There's a lot to be said for time imbuing maturity when one is open to it. Many are not, as we've seen. After all, Joe Walsh was a monster writer /guitar wrangler in James Gang, Barnstorm, and even the first couple solo LPs…and then? With The Eagles, sure, he was great, but in his later one-offs? Fuggedaboudit. I don't mean to pick on Joe, he's just one among many, but you get the idea. Stanley, on the other hand, where he was once a very good middle-of-the-roader in every way (and I should know, I have all his ensemble's LPs) was still nothing to shout about, even though he did very well in homeground Cleveland. The guy then went solo, 'n I cain't tell ya a thang about that era, Josiah, cuz I hain't a clue, but this, his latest CD? Pretty damned good. Solid and notably more imbued with sophistication than the old stuff, more in line with Mitch Ryder, Graham Parker, Springsteen, Mellencamp, that crew.
Way back when, I used to go record-hunting with a couple of music-hound buds, and when amigo Big Steve chanced upon You Break It…You Bought It, the Stanley Band's debut, he went apeshit. Me? Not so much, but, man, Steve fell in love with that slab. Now, with this, I'm much more on board. Take that Ride, for instance, has a real 10th Avenue Freeze-Out sonority to it, and there's a LOT more throughout the disc than John Hall or Orleans ever showed. Then Stanley's take on the Bee Gees' To Love Somebody very nicely countrifies that old chestnut with a recessed soul resonance in its backing vocals. This music is still what you heard in the Michael Stanley Band but aged like good wine. If Anybody Could is a sure fire chart-er, a romantic lament buttressed by hope and desire.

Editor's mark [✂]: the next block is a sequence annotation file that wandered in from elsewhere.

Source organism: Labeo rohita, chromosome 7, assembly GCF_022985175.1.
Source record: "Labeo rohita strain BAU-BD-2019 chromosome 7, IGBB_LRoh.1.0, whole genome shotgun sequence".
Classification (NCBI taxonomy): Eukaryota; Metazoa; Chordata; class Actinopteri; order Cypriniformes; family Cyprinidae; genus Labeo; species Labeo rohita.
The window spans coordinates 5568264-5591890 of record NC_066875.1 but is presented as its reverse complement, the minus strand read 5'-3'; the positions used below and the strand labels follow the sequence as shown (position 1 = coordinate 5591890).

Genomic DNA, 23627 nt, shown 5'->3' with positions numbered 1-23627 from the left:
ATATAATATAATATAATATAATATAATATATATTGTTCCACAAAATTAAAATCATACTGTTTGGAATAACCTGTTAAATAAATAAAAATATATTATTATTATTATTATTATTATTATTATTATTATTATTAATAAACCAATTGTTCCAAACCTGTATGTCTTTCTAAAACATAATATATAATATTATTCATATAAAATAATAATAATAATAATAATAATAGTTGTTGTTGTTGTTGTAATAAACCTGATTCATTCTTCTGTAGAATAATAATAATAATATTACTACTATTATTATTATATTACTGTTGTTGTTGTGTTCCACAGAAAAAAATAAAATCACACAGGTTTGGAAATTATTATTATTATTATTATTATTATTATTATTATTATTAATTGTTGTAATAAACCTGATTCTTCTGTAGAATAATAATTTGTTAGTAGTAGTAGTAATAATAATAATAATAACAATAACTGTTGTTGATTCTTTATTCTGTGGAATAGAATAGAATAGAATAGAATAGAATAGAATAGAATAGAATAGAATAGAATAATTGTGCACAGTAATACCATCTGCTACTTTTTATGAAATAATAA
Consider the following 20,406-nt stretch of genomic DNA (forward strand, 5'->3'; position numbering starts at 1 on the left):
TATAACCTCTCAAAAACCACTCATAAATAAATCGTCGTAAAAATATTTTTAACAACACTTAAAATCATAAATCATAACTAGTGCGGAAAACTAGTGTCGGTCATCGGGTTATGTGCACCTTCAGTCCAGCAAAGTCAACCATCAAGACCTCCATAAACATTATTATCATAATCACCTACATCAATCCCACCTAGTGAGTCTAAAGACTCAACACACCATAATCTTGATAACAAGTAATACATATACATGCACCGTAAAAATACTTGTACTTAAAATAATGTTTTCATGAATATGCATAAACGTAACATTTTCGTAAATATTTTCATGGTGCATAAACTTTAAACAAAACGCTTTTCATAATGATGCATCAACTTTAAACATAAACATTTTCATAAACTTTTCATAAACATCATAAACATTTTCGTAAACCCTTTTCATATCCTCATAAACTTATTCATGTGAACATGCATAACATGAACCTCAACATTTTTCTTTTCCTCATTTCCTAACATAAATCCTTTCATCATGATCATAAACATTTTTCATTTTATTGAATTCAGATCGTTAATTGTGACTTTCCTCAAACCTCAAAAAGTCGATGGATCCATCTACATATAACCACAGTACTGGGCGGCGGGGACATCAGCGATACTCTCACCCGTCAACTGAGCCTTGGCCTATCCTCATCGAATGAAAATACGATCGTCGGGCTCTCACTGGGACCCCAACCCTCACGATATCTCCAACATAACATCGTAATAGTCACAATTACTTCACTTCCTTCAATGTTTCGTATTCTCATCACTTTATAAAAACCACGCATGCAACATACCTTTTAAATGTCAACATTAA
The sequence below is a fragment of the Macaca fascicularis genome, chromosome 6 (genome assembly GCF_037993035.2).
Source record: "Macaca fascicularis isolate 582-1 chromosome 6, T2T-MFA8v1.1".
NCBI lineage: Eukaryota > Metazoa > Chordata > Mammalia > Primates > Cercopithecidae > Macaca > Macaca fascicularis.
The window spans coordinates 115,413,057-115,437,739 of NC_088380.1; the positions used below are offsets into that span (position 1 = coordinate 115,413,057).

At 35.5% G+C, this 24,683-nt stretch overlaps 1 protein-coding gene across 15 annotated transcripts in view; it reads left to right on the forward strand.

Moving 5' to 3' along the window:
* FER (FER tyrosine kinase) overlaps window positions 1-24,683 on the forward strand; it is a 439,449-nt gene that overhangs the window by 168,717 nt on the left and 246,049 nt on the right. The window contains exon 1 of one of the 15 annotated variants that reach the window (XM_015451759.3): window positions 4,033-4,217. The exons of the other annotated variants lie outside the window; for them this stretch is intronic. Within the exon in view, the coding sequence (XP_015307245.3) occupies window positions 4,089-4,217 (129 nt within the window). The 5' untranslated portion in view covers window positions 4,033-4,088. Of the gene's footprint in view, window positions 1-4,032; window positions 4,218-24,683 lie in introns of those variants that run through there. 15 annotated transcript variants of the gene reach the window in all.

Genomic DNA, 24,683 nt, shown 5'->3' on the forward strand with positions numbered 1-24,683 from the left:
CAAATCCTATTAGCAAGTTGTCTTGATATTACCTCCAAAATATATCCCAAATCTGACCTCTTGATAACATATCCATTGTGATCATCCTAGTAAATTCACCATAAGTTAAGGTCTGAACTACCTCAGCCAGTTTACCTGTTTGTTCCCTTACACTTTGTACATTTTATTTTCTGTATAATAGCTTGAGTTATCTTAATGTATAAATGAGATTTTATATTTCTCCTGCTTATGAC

A Fool in Love represents the second and last cover song, the rest of the repertoire taken up in originals, and it hits the same ground and pace as Rare Earth's old tributes. Bob Pelander makes significant contributions to Stanley's sound with a very hip organ background / piano foreground coloring in what Stanley himself terms as a CD wrought with a "certain stylistic similarity" among songs. Justine is smooth as silk, yet another great radio hit candidate having much in common with Boz Scagg's later sound accompanied by a neon nights sax outro by Paul Christensen. If all this, then, is the new Michael Stanley sound, then sign me up, 'cause I'm up for The Ride.
Edited by: David N. Pyles
Copyright 2013, Peterborough Folk Music Society.
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